The New Shaolin Boxers (1976)

The New Shaolin Boxers [蔡李佛小子] (1976)
AKA The Choy Lay Fat Kid, Demon Fists of Kung Fu, Grand Master of Kung Fu, Grand Master of Death, Silly Kid

Starring Alexander Fu Sheng, Jenny Tseng, Johnny Wang Lung-Wei, Lo Dik, Leung Kar-Yan, Jamie Luk Kim-Ming, Chan Wai-Lau, Shan Mao, Phillip Kwok Chun-Fung, Wong Yiu, Wu Hsiao-Hui, Stephan Yip Tin-Hang, Wong Fei, Lee Ying, Wong Cheong-Chi

Directed by Chang Cheh (with Wu Ma)

Expectations: Excited for another Shaolin Cycle movie.


The New Shaolin Boxers is something of an anomaly in Chang Cheh’s informal Shaolin Cycle. It most resembles Disciples of Shaolin, with both films featuring a resonant dramatic core about practitioners of Shaolin martial arts far down the lineage from the folk heroes who survived the burning of the Shaolin temple. The New Shaolin Boxers isn’t nearly as effective or finely crafted as Disciples of Shaolin, but I must admit that it is a film that is growing in stature the more I think about it. The key to this blossoming love is how Chang Cheh and Ni Kuang wrote the film to reflect the dual nature of its featured martial art: Choy Li Fut.

Choy Li Fut is an interesting branch of kung fu developed by Chan Heung in the 1800s. He combined two of the five main Southern styles, Choy Gar and Li Gar, with Fut Gar (also known as Buddhist Fist, itself a combination of Choy Gar and Hung Gar), resulting in a well-rounded system that enriches all aspects of the artist’s life. Philosophy and similar non-physical teachings are not unique to Choy Li Fut, but it is my understanding that it is more of a focus here than elsewhere. The film opens with Fu Sheng demonstrating Choy Li Fut, while the narrator tells us of its history and the art’s lineage to contextualizes the movie’s timeline. After this intro, though, the film seems to dive into a standard martial plot without a lot of thought or care paid to representing Choy Li Fut. In thinking this, I was quite wrong; the teachings of Choy Li Fut influence every aspect of the film and its plot.

Zhong Jian (Alexander Fu Sheng) is a carriage driver known for his willingness to jump into fights. He always does so with good intentions of helping those in need, but it invariably causes trouble and damage for the townspeople caught in the crossfire. Even though he is trying to help, just about everyone in town cringes at his arrival and wishes he would move elsewhere. The film opens with one of these instances, where Zhong Jian stops a robbery by a well-known scoundrel (Leung Kar-Yan) and in turn gets stabbed. His kung fu master is even sick of him, telling Zhong that he should forget he ever learned martial arts, because it will only bring trouble to him and those around him. But of course, Zhong does not heed these words and eventually finds himself in a series of escalating bad situations. It is here that Choy Li Fut enters his life and the point of the movie really starts to come together.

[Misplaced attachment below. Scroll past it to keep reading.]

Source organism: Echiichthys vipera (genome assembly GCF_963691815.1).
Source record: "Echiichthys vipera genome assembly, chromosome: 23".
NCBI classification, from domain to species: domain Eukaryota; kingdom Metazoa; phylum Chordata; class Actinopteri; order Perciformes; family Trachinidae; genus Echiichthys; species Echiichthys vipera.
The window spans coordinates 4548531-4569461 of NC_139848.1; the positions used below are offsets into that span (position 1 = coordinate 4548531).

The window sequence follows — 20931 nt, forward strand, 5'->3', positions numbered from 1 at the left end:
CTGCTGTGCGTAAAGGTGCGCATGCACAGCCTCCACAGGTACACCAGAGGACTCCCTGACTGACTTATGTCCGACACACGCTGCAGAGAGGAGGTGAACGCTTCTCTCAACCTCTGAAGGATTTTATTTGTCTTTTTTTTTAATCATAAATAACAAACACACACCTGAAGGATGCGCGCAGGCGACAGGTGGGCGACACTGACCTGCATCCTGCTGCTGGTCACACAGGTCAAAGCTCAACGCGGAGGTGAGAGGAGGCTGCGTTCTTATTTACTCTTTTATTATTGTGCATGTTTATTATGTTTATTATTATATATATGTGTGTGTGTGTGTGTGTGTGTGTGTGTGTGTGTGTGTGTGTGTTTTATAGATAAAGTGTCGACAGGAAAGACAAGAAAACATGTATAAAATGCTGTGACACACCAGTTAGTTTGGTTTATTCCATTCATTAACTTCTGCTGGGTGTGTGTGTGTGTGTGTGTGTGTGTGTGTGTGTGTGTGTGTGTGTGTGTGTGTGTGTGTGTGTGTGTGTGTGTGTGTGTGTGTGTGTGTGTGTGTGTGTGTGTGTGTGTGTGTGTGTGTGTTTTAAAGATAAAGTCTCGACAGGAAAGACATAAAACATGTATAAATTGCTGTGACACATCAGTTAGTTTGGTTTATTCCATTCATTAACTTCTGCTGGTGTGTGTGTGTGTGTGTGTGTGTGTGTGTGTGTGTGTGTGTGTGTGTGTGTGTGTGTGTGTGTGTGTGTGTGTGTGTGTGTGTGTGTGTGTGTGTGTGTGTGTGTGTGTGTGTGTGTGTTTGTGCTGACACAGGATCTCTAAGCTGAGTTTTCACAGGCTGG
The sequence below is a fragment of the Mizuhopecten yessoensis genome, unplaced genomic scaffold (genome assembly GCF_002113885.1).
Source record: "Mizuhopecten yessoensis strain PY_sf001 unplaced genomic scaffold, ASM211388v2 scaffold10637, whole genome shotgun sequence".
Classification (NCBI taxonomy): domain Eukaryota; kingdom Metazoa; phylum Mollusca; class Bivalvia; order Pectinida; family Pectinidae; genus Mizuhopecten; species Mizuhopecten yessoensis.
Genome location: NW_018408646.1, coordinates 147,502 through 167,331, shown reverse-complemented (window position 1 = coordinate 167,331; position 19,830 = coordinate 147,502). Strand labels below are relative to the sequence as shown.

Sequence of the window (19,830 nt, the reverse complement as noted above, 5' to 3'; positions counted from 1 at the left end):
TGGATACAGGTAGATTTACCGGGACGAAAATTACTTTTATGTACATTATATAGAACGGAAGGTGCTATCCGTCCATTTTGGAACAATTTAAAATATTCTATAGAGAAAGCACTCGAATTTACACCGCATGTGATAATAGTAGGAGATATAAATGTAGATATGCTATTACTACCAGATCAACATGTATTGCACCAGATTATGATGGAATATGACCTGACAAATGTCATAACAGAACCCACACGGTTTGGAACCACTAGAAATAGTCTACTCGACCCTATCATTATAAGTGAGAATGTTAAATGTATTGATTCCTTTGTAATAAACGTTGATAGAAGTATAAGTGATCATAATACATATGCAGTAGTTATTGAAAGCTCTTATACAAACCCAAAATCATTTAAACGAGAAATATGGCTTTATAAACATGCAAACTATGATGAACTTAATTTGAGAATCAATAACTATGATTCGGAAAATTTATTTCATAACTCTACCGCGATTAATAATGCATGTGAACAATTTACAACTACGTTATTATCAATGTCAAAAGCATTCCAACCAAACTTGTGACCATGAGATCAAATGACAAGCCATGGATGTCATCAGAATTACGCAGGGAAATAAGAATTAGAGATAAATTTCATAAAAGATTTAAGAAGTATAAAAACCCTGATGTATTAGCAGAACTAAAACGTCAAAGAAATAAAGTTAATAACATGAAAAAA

Zhong Jian is a character of action. No matter what the consequences, he’s the guy that bounds in to save those in need. His purpose is singular, selfless, and noble. Even if he is a little chaotic and misguided during the early parts of the film, his intentions are always in the right place. The townspeople are written to be the good people who think before they act, and in their specific case, they see no way to help so they’d rather do nothing and complain about it. The villains are obviously the opposite of Zhong Jian, also men of action, but they act selfishly and with evil intent. The sub-plot around a pair of the townspeople, Li Ting (Stephan Yip Tin-Hang) and his girlfriend Xiao Li (Wu Hsiao-Hui) furthers the moral underpinnings of the script and brings everything into sharp focus. Through the teachings of Choy Li Fut, Zhong Jian sharpens his soul and his martial skills. He can now be the effective, justice-seeking man he’s always tried to be. The Buddhism inherent in Choy Li Fut is subtly woven throughout the film’s narrative, and it makes me eager to revisit the film.

The action is another great reason to revisit The New Shaolin Boxers. Choreographers Hsieh Hsing & Chan San-Yat (with Choy Li Fut help from Master Chen Jih-Liang) construct a plethora of thrilling and varied fight sequences. Seriously, the film is bursting with fights and every one of them is great. Many different weapons come into play as well, echoing the nature of Choy Li Fut once again. Fu Sheng is the sole star here (another anomaly in the Shaolin Cycle), and he carries the film and its action beautifully. I could watch him fight and practice forms for hours, and this particular film is wonderful showcase of his talents. Leung Kar-Yan and Johnny Wang Lung-Wei are no slouches either, and they each deliver wonderful physical performances, as well.

While I was watching The New Shaolin Boxers, I couldn’t shake the feeling that it was one of the lesser films among the Shaolin Cycle. A lot of it felt redundant of other films, where I felt the others always reached for a new element of the arts to showcase. Thankfully as the film revealed itself, both in the watching and the thinking afterwards, there was much more there than I had initially thought. The Buddhist elements of Choy Li Fut come through remarkable well and set The New Shaolin Boxers apart as a unique film in the cycle. Definitely recommended, especially to Fu Sheng fans.

Next up in this chronological journey through the Shaw Brothers Martial Arts catalog is Sun Chung’s exploitation action film Big Bad Sis! See ya then!

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